LONDON (Reuters) - Retail sales stalled in August, confounding expectations of a small rise as clothing sales exerted the biggest downward impact, official data showed on Thursday.
Analysts had predicted a 0.1 percent rise on the month and the Office for National Statistics said August’s unchanged reading took the annual rate of growth in retail sales volumes down to 2.1 percent from 2.9 percent in July.
In addition, July’s previously reported monthly gain of 0.4 percent was revised down to a rise of 0.2 percent.
“Given the resilience of the retail sector, August’s weaker outturn may just be a blip,” said Vicky Redwood of Capital Economics. “But even if that proves to be the case, we still think that a weakening labour market and looming fiscal consolidation will prompt sales growth to slow eventually.”
The pound fell nearly half a cent against the dollar, as the figures reinforced expectations the Bank will keep policy ultra-loose for some time to come.
The central bank last week held interest rates at a record low of 0.5 percent and said it would keep its 175 billion pound asset-purchase programme in place as it battles to pull Britain out of the worst recession in decades.
Despite the latest weak reading, sales in the three months to August rose 1.2 percent, the biggest increase since May 2008.
Bank policymaker Andrew Sentance said while some recent data had been more positive than might have been expected, there was concern about the strength of any recovery and the central bank will need to weigh up whether or not more stimulus is needed.
“In a few months time we’ll need to assess whether we need to increase that programme even further or whether we’ve gone far enough,” he said in a radio interview broadcast on Thursday.
The official measure of retail sales has been unusually resilient for much of this year, leading analysts to question its accuracy given weak survey data and retailers themselves complaining of lacklustre demand and being forced to cut prices aggressively.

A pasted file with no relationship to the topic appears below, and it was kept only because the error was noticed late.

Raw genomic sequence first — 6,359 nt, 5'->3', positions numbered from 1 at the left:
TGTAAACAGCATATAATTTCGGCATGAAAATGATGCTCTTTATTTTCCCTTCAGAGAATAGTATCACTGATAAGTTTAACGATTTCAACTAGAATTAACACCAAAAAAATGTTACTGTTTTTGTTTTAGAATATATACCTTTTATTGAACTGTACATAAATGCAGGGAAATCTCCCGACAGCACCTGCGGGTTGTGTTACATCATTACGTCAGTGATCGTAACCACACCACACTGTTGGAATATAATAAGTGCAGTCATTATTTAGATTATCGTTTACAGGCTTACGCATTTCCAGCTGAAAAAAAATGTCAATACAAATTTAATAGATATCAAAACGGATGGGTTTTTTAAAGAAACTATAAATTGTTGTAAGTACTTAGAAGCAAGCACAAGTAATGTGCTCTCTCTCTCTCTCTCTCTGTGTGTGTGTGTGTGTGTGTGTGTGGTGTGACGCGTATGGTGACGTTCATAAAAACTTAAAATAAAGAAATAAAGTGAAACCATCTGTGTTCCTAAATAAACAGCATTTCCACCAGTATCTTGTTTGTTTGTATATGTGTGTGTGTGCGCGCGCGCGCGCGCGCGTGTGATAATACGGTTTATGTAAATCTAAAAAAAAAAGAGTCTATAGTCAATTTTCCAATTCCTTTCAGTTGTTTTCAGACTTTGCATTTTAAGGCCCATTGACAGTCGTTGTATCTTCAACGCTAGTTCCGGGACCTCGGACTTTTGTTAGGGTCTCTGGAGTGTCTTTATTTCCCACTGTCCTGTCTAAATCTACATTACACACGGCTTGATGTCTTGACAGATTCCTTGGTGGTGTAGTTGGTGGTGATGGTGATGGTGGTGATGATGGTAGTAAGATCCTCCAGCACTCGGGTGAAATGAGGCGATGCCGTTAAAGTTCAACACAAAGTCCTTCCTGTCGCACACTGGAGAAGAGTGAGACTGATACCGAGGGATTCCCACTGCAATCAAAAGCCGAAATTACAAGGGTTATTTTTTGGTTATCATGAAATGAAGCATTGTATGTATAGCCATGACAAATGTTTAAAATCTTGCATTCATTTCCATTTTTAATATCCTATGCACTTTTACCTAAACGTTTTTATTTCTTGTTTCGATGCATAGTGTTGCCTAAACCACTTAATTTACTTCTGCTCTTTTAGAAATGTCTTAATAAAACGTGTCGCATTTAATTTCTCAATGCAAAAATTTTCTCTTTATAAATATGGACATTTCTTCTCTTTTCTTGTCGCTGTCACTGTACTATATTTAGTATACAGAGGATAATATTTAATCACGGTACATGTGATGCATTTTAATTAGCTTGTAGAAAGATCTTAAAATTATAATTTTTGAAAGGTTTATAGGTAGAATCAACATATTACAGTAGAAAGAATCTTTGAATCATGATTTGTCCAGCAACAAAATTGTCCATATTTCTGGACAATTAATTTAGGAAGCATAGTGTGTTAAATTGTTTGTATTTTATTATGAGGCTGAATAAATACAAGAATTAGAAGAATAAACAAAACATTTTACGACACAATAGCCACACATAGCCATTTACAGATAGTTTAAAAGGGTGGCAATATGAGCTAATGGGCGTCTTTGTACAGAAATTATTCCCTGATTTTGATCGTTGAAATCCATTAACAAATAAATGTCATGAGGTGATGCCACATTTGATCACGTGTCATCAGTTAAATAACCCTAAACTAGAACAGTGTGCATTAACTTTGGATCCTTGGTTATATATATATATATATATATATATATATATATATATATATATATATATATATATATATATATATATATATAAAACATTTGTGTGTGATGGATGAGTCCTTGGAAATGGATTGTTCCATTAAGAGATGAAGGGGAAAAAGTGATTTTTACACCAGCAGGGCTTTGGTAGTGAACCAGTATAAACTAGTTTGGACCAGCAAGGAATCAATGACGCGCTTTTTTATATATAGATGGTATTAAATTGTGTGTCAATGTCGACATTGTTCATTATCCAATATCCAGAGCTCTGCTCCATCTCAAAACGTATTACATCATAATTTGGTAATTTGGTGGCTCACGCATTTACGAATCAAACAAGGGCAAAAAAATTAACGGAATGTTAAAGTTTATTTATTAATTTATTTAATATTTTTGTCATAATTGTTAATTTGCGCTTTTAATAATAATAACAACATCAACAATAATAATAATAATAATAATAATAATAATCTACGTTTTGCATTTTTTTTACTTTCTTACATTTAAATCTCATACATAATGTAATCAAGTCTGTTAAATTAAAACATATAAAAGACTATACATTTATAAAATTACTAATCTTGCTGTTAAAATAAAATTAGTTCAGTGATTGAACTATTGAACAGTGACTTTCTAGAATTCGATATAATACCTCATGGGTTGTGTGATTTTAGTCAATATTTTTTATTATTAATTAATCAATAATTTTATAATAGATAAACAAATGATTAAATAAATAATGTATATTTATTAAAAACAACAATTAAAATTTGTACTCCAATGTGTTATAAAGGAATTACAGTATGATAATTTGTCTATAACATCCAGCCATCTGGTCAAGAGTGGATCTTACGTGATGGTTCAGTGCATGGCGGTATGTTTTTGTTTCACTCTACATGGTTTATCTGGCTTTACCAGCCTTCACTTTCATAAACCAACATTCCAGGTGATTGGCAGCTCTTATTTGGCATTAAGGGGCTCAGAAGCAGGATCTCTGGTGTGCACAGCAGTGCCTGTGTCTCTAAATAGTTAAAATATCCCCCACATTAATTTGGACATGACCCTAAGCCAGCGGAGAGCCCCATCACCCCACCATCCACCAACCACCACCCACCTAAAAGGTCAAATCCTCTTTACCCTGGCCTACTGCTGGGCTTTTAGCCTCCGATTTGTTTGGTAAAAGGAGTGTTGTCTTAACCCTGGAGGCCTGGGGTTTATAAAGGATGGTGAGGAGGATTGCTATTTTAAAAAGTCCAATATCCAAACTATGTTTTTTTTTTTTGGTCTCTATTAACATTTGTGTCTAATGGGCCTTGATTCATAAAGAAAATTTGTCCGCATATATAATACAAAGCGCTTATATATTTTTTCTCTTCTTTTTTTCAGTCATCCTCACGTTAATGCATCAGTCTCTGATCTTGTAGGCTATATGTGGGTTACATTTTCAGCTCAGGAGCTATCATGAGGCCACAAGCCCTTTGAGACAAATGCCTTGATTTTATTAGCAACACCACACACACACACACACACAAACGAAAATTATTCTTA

British department store group John Lewis and Europe’s biggest do-it-yourself chain Kingfisher on Thursday predicted tough trading conditions ahead after reporting their first-half results.
John Lewis, seen as a barometer of British retail, posted a 20 percent fall in first-half profit and its chairman, Charlie Mayfield, said 2010 may be difficult, forecasting a “slow, drawn out economic recovery.”
Bank Governor Mervyn King had much the same message earlier this week. He said even if economic growth returned in the third quarter, many people would still feel the recession had not ended because it would take a long time for output to get back to where it was before the crisis struck.
GDP in the second quarter was 5.5 percent lower than a year ago while analysts polled by Reuters this week are predicting growth of only 1.1 percent right through 2010.
Still, the economy clearly appears past its worst. A survey by the Confederation of British Industry on Thursday showed factory order books fell slightly less than expected with firms more optimistic about future output.
“The end of the dramatic destocking that characterised the first half of the year has allowed manufacturing output to stabilise, but order books remain depressed and the outlook uncertain,” said Ian McCafferty, CBI chief economic adviser.
For a graphic click here: r.reuters.com/fuc37d
Additional reporting by Christina Fincher, Farah Master and Mark Potter; Editing by Andy Bruce